Overview of Service Mesh Options

There is a myriad of open-source Service Mesh solutions as well as commercial offerings available on the market. Let’s explore a few of them:

Open-Source Offerings

Istio: Initially launched by Lyft as a Kubernetes-native solution, Istio later became the Service Mesh of choice for many big companies. It supports HTTP and HTTP/2 and includes Envoy as its backend proxy.

Linkerd2: Designed with simplicity in mind rather than flexibility, Linkerd only supports Kubernetes (Linkerd2) rather than other open-source solutions (Envoy and Istio) that support Kubernetes and a virtual machine. Now a part of the Cloud Native Computing Foundation (CNCF), Boyant initially developed Linkerd, and version 2 has now been transitioned using a sidecar methodology (instead of a node agent as in version 1) that eliminates the single point of failure.

Commercial Offerings

Consul: Part of various HashiCorp offerings, Consul provides capabilities like service discovery and supports Kubernetes and other container management solutions. It uses a node-agent architecture and comes as a single binary with both server and client capabilities. Consul optionally supports an external system, such as a vault, for secret management.

AWS App Mesh: Here you have a Service Mesh solution offered by Amazon Web Services that provides functionality to monitor microservice applications on AWS. First launched in March 2019 (beta and product review phase), it is now available and supported for production use.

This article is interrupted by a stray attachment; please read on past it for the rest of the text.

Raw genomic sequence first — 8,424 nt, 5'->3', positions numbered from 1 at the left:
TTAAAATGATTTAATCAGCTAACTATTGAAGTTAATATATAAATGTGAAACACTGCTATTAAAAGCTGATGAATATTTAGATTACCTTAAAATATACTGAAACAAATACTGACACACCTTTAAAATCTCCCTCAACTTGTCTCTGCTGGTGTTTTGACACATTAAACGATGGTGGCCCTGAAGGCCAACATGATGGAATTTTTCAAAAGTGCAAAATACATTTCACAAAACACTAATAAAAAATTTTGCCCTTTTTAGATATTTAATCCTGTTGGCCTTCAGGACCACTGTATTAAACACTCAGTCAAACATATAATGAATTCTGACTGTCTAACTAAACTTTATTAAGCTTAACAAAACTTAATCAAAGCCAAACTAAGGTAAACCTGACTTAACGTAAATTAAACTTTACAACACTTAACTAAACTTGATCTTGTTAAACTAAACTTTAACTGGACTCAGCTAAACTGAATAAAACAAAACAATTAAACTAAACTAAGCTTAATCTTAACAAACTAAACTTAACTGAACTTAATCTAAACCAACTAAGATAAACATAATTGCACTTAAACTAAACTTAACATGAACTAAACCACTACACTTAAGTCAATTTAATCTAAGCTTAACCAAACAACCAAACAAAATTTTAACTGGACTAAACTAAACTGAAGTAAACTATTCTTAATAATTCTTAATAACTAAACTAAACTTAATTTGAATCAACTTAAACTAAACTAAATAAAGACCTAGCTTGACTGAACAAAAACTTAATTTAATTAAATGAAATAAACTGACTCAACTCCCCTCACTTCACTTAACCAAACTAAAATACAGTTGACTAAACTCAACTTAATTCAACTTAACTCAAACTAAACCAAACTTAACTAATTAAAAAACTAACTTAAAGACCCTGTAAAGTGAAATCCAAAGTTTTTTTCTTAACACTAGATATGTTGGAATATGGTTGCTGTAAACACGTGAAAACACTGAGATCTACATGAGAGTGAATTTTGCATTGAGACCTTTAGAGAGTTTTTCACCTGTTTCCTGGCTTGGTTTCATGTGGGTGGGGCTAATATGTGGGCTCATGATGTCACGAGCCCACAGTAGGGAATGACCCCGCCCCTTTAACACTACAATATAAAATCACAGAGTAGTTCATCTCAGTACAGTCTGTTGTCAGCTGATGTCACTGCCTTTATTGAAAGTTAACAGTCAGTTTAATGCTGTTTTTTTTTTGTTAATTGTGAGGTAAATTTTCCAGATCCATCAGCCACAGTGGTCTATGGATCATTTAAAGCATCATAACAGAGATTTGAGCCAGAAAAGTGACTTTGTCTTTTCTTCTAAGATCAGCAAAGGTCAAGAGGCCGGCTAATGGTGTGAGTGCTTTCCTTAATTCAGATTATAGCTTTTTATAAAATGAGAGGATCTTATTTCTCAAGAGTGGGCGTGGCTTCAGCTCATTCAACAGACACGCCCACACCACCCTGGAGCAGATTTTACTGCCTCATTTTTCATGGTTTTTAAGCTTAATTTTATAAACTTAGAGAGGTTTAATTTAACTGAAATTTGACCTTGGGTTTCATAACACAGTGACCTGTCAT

Wrapping Up

A Service Mesh is a relatively new technology, and before adopting it in your organization, the first thing you need to consider is what benefits you’ll receive after choosing one. If your organization is building only a handful of services, then a Service Mesh may not be the right solution for you. Even if you are dealing with many microservices, you can use tools like Kubernetes or Docker Swarm to accomplish your end goal. 

A Service Mesh brings its own level of complexity to your architecture; so before using it, make sure your team is fully onboarded and has learned about this new technology. If you decide to use Service Mesh, first try it out on only a subset of microservices before rolling it out to your entire environment.

If you are already using a Service Mesh, you know its advantages, such as the fact that developers can spend more time writing business logic versus coding request logic. If implemented correctly, a Service Mesh can be an invaluable tool. If you have not yet decided whether to use one or not, it’s definitely a technology worth looking into. 

 

Read More:

CNCF Tools Series: Linkerd – Service Mesh for Kubernetes

Getting Started with AWS App Mesh and Service Mesh

Implementing Distributed Tracing with Istio and Envoy